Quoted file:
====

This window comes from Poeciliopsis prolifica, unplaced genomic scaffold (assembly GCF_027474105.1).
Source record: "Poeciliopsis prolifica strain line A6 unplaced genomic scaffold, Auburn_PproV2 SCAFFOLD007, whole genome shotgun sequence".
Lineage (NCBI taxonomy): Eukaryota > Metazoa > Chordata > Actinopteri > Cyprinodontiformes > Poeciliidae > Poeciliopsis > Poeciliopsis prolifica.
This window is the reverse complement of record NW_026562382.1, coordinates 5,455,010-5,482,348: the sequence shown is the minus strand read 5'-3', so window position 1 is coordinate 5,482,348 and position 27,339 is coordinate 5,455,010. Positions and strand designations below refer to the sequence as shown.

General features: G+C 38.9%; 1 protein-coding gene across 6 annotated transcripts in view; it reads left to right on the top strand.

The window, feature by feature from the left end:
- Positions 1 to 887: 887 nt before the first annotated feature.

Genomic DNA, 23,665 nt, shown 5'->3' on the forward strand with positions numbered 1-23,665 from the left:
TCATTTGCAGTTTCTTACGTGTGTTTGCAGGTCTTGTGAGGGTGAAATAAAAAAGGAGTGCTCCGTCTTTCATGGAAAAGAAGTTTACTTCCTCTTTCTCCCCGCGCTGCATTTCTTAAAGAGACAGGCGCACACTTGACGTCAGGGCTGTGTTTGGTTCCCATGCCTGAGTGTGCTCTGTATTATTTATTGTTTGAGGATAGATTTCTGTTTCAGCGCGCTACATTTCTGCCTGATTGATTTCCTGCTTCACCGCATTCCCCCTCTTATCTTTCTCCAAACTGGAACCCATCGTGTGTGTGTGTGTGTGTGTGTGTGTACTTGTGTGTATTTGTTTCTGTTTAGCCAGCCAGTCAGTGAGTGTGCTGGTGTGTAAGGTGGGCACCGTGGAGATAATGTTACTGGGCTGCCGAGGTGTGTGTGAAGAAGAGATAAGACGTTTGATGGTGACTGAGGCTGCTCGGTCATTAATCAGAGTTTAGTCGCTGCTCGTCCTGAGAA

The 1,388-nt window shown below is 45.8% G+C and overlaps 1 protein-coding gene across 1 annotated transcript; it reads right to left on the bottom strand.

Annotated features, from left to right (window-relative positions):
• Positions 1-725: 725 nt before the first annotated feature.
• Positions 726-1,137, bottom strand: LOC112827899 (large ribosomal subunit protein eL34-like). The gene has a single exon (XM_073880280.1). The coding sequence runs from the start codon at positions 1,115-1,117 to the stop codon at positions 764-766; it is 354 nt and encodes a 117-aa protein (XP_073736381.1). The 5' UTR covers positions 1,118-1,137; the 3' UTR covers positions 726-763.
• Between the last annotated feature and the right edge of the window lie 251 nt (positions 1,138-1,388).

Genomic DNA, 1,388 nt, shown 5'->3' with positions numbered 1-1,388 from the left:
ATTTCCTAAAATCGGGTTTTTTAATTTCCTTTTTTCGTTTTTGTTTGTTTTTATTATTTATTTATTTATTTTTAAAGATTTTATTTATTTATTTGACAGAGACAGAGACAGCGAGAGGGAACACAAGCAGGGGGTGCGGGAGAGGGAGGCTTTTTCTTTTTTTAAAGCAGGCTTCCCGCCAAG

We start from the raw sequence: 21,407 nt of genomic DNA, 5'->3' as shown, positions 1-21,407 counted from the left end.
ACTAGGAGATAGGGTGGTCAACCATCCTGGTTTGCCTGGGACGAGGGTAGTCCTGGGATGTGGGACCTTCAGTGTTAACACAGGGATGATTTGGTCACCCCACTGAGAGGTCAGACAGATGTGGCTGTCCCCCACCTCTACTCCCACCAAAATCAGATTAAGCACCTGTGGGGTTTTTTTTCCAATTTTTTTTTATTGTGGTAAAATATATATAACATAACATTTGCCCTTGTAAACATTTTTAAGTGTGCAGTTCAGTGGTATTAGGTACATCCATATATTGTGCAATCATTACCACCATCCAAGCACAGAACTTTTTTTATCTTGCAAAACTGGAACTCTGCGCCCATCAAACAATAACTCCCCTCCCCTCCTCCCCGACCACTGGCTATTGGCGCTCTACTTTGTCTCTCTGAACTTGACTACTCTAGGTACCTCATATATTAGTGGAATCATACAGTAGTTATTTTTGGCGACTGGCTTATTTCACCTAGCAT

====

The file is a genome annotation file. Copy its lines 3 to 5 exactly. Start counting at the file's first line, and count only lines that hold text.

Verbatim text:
Lineage (NCBI taxonomy): Eukaryota > Metazoa > Chordata > Actinopteri > Cyprinodontiformes > Poeciliidae > Poeciliopsis > Poeciliopsis prolifica.
This window is the reverse complement of record NW_026562382.1, coordinates 5,455,010-5,482,348: the sequence shown is the minus strand read 5'-3', so window position 1 is coordinate 5,482,348 and position 27,339 is coordinate 5,455,010. Positions and strand designations below refer to the sequence as shown.

General features: G+C 38.9%; 1 protein-coding gene across 6 annotated transcripts in view; it reads left to right on the top strand.